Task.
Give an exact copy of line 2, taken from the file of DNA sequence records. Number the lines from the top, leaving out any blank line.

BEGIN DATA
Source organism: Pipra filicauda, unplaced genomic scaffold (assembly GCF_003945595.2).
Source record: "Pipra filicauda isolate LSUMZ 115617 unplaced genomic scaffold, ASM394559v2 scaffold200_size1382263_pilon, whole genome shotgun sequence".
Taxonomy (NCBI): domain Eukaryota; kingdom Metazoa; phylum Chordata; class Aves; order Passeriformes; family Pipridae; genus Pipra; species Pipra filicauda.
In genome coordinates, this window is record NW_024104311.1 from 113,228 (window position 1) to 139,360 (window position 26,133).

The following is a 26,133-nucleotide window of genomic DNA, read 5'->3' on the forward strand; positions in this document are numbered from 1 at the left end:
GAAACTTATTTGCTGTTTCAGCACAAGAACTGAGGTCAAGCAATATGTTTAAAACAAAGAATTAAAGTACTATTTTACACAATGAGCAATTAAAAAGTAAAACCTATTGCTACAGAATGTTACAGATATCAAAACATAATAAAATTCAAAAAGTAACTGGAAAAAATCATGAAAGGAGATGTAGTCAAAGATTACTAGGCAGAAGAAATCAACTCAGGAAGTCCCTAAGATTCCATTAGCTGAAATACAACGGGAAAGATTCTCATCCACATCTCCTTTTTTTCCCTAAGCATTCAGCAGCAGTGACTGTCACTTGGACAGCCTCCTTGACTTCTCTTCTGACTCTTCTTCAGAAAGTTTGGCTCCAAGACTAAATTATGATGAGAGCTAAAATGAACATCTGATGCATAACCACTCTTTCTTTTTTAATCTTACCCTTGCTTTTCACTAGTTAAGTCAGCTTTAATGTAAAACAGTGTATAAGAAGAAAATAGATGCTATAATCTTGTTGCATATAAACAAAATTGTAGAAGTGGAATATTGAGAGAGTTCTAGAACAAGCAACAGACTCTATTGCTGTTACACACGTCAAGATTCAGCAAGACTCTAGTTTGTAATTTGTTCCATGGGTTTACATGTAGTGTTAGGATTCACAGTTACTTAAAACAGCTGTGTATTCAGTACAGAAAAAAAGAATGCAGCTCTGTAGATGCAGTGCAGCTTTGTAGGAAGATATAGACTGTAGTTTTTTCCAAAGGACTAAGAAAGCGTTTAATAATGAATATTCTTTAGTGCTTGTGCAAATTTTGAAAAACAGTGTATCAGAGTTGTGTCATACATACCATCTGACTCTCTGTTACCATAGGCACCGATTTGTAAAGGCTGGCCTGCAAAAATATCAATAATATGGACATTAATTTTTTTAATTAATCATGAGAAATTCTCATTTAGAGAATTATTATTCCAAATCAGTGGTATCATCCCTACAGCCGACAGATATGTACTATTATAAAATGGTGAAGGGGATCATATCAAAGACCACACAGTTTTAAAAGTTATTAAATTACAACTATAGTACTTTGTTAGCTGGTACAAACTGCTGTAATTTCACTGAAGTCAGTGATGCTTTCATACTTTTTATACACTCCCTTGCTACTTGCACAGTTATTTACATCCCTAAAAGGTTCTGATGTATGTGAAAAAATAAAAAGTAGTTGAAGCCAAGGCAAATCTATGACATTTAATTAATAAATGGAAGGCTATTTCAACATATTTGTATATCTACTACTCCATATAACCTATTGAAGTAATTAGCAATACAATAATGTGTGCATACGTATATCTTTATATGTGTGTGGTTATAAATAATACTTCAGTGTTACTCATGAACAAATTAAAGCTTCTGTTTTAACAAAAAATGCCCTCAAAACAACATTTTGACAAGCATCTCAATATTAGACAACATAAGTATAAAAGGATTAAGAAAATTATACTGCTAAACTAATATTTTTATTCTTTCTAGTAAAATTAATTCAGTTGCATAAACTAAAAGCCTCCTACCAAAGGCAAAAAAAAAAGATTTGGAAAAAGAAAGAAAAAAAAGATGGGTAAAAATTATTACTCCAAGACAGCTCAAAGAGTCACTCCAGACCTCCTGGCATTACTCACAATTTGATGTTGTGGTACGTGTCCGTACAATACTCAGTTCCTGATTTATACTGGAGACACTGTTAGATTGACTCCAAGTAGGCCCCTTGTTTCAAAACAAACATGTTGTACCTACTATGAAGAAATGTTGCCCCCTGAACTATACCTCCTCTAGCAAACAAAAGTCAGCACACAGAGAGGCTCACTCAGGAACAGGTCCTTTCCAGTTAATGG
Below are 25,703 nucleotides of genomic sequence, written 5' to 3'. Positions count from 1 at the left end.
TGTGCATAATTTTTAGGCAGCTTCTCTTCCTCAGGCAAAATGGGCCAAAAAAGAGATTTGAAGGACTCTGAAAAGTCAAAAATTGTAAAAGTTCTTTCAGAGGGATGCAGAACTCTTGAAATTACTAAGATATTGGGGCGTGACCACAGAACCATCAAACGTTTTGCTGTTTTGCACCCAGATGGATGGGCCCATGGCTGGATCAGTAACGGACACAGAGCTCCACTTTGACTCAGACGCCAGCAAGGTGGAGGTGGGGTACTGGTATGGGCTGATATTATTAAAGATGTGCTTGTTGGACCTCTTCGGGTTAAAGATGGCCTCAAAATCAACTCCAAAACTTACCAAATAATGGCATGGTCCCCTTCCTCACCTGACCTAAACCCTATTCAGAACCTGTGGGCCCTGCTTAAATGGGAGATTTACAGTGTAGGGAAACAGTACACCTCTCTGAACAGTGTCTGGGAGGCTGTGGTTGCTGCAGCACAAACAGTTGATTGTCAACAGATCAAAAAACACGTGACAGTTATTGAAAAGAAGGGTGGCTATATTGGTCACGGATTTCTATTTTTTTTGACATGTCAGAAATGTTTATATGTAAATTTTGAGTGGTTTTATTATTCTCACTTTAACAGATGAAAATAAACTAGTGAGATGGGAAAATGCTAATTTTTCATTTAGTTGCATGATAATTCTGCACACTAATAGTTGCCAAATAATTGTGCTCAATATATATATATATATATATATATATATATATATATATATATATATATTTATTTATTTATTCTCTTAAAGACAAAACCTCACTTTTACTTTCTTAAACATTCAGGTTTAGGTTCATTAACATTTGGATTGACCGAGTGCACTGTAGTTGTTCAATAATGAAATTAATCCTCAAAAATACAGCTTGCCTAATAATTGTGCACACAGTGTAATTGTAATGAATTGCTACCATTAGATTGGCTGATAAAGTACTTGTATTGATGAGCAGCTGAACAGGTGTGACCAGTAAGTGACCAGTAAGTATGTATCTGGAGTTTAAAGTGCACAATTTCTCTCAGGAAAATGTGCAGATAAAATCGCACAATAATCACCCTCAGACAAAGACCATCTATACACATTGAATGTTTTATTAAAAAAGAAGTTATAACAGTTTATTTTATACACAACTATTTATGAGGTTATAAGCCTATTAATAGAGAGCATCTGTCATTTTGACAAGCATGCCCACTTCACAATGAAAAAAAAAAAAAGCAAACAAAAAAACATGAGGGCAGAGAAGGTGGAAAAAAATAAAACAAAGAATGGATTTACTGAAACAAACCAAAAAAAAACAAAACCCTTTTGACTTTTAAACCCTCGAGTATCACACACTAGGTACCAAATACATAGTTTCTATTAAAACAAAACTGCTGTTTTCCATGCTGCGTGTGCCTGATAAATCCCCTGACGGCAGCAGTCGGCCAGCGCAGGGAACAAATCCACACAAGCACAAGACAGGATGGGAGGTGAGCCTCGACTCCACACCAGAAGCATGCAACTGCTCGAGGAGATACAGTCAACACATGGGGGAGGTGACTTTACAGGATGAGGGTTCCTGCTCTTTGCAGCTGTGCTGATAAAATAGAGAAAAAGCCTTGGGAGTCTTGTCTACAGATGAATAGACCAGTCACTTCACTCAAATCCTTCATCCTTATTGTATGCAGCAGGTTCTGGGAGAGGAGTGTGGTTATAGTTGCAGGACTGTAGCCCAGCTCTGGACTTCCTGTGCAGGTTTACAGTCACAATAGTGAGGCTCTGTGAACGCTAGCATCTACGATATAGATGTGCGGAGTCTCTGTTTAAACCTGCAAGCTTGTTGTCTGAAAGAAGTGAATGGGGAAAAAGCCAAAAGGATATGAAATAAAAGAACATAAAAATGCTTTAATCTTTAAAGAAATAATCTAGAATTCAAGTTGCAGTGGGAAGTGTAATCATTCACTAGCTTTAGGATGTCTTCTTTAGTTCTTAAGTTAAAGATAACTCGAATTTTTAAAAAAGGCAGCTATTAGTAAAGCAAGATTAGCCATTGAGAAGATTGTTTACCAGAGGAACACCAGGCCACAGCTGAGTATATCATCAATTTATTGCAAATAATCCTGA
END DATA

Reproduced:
Source record: "Pipra filicauda isolate LSUMZ 115617 unplaced genomic scaffold, ASM394559v2 scaffold200_size1382263_pilon, whole genome shotgun sequence".